A roundabout is a circular traffic intersection featuring yield control on all entering roadway legs, one-way continuous flow within the circulatory roadway, channelization of the approaching roadways, and appropriate geometric curvature to keep circulating speeds low. Roundabouts may contain as few as three legs; however, roundabouts with more than four legs are not uncommon. Typical roundabout terminology with key geometric elements is available.
This article is currently under comprehensive revision to more accurately reflect the contents of TRB’s NCHRP Report 672, Roundabouts: An Informational Guide, Second Edition. In the interim, that guide is considered the location selection, design and layout guidance for MoDOT roundabouts.
In order to ensure Missouri’s roundabouts are designed according to the current practice and provide for a functional and operational analysis, all preliminary roundabout layouts shall be submitted to both the Highway Safety and Traffic Division and the Design Division for review prior to detailed design.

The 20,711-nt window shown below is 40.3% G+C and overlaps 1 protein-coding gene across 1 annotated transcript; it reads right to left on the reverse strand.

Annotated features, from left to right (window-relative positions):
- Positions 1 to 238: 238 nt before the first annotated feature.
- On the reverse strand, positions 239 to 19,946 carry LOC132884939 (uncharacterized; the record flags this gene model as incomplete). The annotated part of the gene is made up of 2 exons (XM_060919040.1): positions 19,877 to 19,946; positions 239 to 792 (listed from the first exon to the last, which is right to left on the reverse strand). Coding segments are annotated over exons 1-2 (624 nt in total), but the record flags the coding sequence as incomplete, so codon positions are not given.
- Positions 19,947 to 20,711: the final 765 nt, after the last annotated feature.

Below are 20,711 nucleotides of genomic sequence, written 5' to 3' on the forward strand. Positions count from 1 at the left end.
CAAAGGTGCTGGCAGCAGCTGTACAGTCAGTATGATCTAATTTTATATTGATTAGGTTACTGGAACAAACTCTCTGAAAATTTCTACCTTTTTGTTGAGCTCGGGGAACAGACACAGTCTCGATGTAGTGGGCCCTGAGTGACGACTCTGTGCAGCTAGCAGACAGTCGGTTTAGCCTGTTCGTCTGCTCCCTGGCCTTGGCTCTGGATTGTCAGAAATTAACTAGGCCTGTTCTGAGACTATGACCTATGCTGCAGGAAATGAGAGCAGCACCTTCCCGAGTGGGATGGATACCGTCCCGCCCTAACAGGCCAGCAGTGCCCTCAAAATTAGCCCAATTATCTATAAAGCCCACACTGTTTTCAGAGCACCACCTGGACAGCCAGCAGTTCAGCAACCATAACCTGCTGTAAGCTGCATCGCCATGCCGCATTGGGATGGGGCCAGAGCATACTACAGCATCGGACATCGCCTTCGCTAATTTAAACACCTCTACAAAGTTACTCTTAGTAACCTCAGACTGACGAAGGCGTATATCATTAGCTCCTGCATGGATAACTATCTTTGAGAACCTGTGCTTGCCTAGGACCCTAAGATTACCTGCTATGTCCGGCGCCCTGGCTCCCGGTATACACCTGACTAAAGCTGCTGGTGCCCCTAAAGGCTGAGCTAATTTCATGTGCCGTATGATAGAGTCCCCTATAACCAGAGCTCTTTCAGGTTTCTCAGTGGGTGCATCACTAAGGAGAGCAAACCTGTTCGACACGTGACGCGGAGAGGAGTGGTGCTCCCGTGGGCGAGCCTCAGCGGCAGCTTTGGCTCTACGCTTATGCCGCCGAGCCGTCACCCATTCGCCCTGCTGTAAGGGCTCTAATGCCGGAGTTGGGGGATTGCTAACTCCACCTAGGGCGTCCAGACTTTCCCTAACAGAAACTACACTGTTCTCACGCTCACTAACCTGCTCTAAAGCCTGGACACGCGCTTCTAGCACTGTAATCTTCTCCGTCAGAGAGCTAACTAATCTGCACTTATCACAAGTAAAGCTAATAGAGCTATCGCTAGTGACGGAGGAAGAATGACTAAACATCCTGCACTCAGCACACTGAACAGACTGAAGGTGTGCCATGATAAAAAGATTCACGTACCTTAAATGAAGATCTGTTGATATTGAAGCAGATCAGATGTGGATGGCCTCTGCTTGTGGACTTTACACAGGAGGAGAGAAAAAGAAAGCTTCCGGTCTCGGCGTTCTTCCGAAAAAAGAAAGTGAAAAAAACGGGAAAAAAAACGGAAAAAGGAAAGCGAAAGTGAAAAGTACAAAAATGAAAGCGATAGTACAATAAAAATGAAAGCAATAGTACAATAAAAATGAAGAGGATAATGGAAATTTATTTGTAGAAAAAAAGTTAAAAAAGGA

Public acceptance of roundabouts has often been found to be one of the biggest challenges when planning to install a roundabout. Without adequate education, the public will often have a natural hesitation or resistance against changes in their driving behavior and driving environment.
A proposal to install a roundabout should include a wide variety of techniques to inform and educate the public about roundabouts. Some of these include public meetings, informational brochures and videos, and announcements in the newspaper or on television and radio. A public involvement process should be initiated as soon as practical, preferably early in the planning stages of a project while other intersection forms are also being considered.